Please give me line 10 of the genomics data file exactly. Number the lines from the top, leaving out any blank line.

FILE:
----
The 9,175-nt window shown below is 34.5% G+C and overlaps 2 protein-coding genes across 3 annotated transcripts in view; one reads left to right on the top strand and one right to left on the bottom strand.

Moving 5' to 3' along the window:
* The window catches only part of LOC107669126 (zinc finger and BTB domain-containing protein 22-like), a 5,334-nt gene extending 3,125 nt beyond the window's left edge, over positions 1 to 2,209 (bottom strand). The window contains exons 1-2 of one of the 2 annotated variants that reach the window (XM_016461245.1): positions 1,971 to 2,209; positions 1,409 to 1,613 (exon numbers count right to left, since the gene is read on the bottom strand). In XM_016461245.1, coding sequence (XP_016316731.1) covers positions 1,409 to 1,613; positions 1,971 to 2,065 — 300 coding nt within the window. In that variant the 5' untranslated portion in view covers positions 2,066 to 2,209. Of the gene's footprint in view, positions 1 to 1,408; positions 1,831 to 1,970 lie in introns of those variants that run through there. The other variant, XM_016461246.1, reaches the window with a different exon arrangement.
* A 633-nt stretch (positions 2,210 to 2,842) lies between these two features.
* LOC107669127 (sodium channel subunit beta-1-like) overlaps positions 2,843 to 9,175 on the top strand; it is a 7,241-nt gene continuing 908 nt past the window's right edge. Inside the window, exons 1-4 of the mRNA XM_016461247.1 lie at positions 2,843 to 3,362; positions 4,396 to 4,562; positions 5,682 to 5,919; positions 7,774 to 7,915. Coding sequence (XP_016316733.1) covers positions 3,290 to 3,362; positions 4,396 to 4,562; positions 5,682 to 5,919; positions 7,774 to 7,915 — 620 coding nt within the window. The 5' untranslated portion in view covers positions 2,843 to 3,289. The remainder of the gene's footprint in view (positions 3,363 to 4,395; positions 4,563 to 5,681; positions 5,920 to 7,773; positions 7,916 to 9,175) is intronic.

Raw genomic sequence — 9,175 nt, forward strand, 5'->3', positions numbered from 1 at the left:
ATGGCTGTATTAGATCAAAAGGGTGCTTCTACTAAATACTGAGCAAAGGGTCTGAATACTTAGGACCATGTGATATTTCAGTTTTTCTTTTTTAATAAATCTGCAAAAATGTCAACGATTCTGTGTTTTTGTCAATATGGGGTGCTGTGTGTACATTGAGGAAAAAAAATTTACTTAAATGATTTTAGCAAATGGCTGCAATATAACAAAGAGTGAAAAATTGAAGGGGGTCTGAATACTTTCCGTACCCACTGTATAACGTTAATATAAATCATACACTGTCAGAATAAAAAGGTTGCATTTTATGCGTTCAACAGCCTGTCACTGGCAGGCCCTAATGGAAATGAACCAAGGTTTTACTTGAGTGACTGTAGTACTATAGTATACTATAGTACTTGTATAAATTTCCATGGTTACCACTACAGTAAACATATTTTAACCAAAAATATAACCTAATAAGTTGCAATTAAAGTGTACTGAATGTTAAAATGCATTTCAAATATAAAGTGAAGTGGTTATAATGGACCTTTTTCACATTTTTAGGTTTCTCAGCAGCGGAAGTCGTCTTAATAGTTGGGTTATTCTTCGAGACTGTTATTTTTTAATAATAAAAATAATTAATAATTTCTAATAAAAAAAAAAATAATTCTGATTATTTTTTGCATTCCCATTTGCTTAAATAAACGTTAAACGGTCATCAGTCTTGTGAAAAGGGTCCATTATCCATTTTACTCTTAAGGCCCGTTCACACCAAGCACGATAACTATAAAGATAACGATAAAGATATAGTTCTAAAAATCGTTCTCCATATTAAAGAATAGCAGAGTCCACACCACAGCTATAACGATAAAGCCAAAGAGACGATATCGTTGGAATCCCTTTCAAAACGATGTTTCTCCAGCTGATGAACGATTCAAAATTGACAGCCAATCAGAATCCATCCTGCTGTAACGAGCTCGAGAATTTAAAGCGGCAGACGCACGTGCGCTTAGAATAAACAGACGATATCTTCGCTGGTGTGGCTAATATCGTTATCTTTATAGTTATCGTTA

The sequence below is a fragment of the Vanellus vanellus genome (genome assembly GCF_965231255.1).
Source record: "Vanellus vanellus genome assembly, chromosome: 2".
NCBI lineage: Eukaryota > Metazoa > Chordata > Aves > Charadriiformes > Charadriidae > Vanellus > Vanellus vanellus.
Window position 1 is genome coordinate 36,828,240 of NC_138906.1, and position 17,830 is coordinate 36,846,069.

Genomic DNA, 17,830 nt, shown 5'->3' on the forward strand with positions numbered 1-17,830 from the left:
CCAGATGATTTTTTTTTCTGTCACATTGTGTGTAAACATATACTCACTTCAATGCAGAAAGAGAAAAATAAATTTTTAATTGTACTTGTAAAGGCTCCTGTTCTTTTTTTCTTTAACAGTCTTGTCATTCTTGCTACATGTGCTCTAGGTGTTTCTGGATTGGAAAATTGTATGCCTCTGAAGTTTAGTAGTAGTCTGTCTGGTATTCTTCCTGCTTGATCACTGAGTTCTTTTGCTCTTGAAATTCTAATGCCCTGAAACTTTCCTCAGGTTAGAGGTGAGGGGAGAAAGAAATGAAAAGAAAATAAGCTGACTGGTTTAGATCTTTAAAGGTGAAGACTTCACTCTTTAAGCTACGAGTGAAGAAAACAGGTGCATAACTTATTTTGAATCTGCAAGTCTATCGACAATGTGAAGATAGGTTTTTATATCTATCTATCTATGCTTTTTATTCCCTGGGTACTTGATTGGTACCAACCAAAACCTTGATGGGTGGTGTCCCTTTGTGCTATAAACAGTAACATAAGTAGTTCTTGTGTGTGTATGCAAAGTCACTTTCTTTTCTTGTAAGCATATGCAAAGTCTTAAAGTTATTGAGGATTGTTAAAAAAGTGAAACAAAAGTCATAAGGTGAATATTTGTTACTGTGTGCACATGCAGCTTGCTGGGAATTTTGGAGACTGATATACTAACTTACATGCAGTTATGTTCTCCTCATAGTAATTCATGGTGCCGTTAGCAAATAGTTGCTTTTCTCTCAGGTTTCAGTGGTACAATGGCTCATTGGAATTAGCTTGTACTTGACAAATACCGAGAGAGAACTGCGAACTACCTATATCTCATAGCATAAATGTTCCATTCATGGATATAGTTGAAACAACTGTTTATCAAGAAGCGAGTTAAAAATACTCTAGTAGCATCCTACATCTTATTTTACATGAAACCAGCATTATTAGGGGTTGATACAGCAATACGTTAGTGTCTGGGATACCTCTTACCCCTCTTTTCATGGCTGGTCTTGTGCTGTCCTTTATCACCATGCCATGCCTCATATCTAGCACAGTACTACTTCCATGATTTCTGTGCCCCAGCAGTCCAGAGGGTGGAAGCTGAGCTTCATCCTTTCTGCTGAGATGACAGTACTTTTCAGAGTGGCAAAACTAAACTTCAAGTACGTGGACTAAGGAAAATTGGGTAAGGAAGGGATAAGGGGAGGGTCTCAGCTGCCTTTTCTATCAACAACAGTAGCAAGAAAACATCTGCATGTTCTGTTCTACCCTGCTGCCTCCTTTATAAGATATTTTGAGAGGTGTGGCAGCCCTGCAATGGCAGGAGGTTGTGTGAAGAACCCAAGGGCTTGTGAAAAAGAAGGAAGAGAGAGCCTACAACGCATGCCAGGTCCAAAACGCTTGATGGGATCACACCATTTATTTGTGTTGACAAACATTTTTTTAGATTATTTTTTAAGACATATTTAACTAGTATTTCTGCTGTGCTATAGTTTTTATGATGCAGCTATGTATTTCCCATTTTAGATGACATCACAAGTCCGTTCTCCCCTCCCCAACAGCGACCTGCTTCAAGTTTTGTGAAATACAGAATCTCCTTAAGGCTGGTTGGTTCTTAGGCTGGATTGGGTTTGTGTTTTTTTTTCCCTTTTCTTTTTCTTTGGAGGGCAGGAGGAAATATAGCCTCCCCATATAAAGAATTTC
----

NCBI lineage: Eukaryota > Metazoa > Chordata > Aves > Charadriiformes > Charadriidae > Vanellus > Vanellus vanellus.